VOTING CONFLICTS.--No county, municipal, or other local public officer shall vote in an official capacity upon any measure which would inure to his or her special private gain or loss; which he or she knows would inure to the special private gain or loss of any principal by whom he or she is retained or to the parent organization or subsidiary of a corporate principal by which he or she is retained, other than an agency as defined in s. 112.312(2); or which he or she knows would inure to the special private gain or loss of a relative or business associate of the public officer. Such public officer shall, prior to the vote being taken, publicly state to the assembly the nature of the officer's interest in the matter from which he or she is abstaining from voting and, within 15 days after the vote occurs, disclose the nature of his or her interest as a public record in a memorandum filed with the person responsible for recording the minutes of the meeting, who shall incorporate the memorandum in the minutes. [Section 112.3143(3)(a), Florida Statutes.]
The law requires a local public officer's (e.g., a county commissioner's) declaration of interest, abstention from voting, and timely filing of CE Form 8B (memorandum of voting conflict) regarding, inter alia, measures of her public board which would inure to the officer's special private gain or loss or to that of her relative (e.g., her husband).6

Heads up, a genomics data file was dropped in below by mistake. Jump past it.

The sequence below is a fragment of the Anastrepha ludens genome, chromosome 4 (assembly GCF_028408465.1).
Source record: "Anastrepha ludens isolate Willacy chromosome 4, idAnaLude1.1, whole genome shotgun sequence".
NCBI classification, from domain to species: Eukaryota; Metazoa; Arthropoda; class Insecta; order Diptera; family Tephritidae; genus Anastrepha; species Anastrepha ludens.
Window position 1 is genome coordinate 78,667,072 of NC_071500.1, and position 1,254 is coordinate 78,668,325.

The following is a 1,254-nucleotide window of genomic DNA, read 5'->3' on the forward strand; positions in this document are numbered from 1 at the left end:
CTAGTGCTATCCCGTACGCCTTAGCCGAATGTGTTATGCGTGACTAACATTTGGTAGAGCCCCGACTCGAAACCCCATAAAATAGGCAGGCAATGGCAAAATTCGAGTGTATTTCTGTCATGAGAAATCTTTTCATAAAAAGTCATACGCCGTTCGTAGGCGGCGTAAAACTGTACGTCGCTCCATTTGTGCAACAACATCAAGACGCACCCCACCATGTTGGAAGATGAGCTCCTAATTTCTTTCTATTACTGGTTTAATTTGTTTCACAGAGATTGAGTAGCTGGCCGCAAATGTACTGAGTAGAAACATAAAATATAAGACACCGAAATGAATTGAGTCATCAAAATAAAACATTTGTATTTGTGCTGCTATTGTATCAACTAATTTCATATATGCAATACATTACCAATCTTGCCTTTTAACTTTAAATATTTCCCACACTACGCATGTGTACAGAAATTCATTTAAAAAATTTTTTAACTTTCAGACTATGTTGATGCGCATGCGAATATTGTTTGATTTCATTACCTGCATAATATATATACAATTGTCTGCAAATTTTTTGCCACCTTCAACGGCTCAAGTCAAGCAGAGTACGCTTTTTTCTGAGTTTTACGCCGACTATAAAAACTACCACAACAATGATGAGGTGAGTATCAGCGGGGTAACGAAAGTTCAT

Under the circumstances presented, we find that the member would not be presented with a voting conflict regarding measures affecting a client of the firm. Notwithstanding that County Commission votes/measures concerning clients of the firm likely cause special private gain or loss to the clients, neither the client nor the firm is the member's "relative" under the statute.7 Further, while the member's husband is her relative, the circumstances presented do not indicate that County Commission votes/measures affecting clients also will inure to his special private gain or loss, given that your inquiry does not indicate that he will receive any compensation or loss of compensation or any similar gain or loss from the votes/measures.8
ORDERED by the State of Florida Commission on Ethics meeting in public session on March 2, 2007 and RENDERED this 7th day of March, 2007.
Norman M. Ostrau, Chairman
For prior opinions of the Commission on Ethics, go to www.ethics.state.fl.us
We are advised that the husband is not an attorney and that the firm is not a law firm.
You advise that the husband would not personally appear before, communicate with, or ask questions of agencies, officers, or employees of the County, including the County Commission, with respect to any matter on which the firm was retained, and that the husband would not attend or monitor County Commission meetings with respect to such a matter; but that other employees of the firm, or subcontractors of the firm, would engage in such contact with the County.
 We are advised that no votes/measures of the County Commission involving firm clients will result in the husband's retention or loss of his employment with the firm.
 Part III, Chapter 112, Florida Statutes.
"Relative" is defined at Section 112.3143(1)(b), Florida Statutes, to include "husband."
 Also, the circumstances presented do not indicate that the firm or any client is a "principal by whom the member is retained."